I'm an European, I guess we just don't get it (the US legal system or the gun laws).

I'm surprised eBay's term of service don't have something that would prevent suing over feedback.

A ToS can never prevent you from being sued. At best they can help you get the case thrown out.

Well, if the seller relies exclusively on eBay for sales(as appears to be the case here) then the threat of having their account terminated over ToS violation would be a huge deterrent against doing so. It still won't prevent you from being sued but it would definitely reduce the chances of it happening to near zero.

Streisand effect incoming.

Clearly the only answer is to engage in business with this entity for lowest value items available and then post negative reviews of their legal behavior.

"Med Express immediately offered to reimburse Nicholls for the postage due amount. Despite this offer, and before giving Med Express a chance to reimburse her, Nicholls on February 26, 2013..."

It looks like Med Express didn't have the opportunity to fix their mistake before Nicholls started posting negative reviews. I don't understand why everyone is hating on Med Express. Imagine a similar hypothetical: If I made a mistake and offered immediately to correct it but instead was blasted via social media before I had the chance to correct things how would I feel? I'd be pretty upset.

This is what the system is for, actors that are personally unknown to each other, not a part of the same small scale geographic community, seeking a resolution to a perceived wrong.

Who on HN thinks Med Express should have been compassionate and understanding of Nicholls response without regard for the fact that repuation is critical to the survial of Med Express on eBay?

> Who on HN thinks Med Express should have been compassionate and understanding of Nicholls response without regard for the fact that repuation is critical to the survial of Med Express on eBay?

The feedback only commented that they had to pay shipping costs and that it wasn't mentioned by the seller up front. What is the problem with truthful statements using a system designed to give feedback?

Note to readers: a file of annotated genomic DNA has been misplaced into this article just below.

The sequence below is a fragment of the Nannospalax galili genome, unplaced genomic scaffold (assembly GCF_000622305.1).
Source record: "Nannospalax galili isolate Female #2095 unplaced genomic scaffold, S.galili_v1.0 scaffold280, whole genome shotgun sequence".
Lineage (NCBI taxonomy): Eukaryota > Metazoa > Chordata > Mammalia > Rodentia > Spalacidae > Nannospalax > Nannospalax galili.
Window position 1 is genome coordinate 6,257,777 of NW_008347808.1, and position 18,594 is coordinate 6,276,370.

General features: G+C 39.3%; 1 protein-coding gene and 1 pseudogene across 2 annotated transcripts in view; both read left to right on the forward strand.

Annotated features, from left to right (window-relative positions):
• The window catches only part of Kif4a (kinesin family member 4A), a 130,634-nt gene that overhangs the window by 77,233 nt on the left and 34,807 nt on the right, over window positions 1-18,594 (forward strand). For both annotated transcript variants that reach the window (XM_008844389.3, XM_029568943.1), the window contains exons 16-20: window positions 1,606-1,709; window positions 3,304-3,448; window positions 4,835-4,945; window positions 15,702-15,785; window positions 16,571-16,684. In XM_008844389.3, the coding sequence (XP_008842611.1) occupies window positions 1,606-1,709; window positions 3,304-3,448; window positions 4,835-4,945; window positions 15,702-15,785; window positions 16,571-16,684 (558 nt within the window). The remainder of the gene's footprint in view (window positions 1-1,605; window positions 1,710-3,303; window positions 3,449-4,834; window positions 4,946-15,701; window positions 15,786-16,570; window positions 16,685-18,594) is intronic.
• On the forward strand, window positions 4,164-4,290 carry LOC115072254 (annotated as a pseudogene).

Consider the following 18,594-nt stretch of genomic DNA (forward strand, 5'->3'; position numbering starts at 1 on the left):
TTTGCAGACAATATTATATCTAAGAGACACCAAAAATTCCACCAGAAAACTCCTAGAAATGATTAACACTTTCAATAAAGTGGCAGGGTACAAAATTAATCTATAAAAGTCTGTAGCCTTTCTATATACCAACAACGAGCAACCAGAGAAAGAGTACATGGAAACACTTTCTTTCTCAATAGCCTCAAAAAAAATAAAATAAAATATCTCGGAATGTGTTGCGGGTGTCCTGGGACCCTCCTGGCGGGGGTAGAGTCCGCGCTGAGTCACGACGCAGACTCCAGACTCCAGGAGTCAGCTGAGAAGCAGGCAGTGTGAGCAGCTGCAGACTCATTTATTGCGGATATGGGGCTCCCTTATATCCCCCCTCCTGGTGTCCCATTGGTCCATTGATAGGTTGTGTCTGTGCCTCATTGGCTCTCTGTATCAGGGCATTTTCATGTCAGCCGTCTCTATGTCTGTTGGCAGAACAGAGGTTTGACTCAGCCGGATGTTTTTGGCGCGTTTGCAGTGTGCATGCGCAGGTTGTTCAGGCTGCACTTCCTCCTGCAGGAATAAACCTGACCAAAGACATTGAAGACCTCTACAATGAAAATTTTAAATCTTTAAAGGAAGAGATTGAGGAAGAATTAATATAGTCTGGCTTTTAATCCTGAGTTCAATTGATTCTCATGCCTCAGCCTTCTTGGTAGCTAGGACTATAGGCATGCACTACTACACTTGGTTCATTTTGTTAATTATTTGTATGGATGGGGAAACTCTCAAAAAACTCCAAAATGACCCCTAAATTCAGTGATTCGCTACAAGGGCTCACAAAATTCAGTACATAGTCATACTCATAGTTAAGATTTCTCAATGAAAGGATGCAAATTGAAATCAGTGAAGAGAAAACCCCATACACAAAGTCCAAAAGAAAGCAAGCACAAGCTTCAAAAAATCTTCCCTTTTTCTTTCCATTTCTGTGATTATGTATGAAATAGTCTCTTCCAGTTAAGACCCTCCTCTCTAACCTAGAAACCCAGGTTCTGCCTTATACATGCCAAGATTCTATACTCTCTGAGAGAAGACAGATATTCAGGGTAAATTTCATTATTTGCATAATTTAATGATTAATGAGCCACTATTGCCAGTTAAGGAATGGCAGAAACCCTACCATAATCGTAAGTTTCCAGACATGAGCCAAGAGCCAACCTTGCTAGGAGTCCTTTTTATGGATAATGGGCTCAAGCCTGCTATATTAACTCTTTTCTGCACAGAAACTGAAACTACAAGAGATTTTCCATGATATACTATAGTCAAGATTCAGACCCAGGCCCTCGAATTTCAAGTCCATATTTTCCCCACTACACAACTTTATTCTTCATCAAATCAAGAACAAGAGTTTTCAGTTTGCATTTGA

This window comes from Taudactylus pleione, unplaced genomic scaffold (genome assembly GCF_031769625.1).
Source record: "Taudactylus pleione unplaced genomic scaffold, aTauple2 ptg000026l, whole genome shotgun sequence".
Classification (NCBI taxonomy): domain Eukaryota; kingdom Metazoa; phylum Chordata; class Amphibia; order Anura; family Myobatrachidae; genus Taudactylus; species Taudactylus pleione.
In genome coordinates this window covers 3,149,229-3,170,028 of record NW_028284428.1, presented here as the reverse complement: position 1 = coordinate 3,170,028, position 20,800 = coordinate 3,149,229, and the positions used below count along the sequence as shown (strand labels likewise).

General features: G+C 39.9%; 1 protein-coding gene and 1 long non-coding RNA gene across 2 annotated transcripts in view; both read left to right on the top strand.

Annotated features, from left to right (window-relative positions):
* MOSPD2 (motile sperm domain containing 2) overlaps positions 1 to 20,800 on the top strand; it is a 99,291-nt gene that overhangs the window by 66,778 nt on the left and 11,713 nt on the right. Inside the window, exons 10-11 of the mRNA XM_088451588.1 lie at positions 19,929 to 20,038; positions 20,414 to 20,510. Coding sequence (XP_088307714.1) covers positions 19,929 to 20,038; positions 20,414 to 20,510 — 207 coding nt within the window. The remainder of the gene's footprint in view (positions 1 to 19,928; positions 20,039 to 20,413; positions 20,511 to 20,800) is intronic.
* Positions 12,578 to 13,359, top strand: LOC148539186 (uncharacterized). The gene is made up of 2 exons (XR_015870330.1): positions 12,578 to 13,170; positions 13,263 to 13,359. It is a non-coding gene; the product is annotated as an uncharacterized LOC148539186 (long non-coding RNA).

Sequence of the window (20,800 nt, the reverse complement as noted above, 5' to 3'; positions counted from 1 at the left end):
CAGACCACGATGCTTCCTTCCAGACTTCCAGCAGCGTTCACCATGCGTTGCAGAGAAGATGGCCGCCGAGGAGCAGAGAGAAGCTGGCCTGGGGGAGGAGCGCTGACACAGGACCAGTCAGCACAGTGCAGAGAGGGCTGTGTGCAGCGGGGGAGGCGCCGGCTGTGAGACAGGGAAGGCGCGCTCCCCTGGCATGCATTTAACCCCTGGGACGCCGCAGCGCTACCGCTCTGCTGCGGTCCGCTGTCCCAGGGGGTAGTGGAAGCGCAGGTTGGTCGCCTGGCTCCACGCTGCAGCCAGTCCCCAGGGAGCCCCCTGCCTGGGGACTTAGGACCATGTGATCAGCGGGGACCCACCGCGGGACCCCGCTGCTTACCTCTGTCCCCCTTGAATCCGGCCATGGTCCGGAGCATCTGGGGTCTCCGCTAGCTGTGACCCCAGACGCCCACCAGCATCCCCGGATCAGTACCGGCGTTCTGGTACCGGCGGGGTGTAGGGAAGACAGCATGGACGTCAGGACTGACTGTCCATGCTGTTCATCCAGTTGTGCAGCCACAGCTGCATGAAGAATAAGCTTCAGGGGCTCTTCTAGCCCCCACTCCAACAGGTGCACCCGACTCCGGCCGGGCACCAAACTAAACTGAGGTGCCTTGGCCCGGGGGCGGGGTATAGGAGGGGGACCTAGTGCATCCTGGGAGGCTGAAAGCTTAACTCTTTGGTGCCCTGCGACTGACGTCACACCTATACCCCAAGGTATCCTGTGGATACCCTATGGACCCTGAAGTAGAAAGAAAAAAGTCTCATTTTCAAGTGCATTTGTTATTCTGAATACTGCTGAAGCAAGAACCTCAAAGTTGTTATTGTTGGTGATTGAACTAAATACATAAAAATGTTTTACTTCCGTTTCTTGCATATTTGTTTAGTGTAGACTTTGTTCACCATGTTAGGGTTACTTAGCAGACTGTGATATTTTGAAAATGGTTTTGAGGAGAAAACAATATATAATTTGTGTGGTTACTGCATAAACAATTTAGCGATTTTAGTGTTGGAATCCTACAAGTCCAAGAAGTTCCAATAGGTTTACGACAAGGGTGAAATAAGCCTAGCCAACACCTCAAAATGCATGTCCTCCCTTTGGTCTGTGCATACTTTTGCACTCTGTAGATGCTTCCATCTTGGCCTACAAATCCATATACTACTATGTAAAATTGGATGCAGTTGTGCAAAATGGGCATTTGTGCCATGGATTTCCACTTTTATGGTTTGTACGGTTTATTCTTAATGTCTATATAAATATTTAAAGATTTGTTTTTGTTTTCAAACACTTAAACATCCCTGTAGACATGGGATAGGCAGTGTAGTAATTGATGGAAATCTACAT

> If I made a mistake and offered immediately to correct it but instead was blasted via social media before I had the chance to correct things how would I feel? I'd be pretty upset.

And that would give you the right to use any means to get back at the person? This wasn't social media. This was a forum designed for feedback.

So if the buyer just left a bad rating, but no words, could she still be sued? One one hand voting seems like an extension of free speech, but on the other it feels that online voting shouldn't be counted as slander / libel.

They would win but after going to court and spending money. The main problem is that anyone can file almost any type of lawsuit

And (in most jurisdictions) the tort of barratry[1] is no longer recognized.

[1] http://en.wikipedia.org/wiki/Barratry_(common_law)

for $5 you can leave your own opinionated first amendment protected review: http://www.ebay.com/sch/med_express_sales/m.html?_ipg&_f...

I'm okay with this.

I'm guessing his comment is a bit more like "THESE GUYS SUCK!!!!1111111" than "I had to pay $1.44 more for postage". IMO that is fair enough, he is in the wrong. OTOH I'm sure eBay have a process in place for this - I think suing him is a bit much.

They could also just leave him negative feedback...

> I'm guessing his comment is a bit more like

I cannot fathom why people prefer guessing things that are publicly available and only takes a few seconds to check.

The actual feedback is not only linked, but quoted in the article. Your guess was wrong.

Buyers and Sellers leaving feedback for each other doesn't necessarily carry the symmetric property of equality. A Seller has more to lose or gain from feedback than a Buyer does.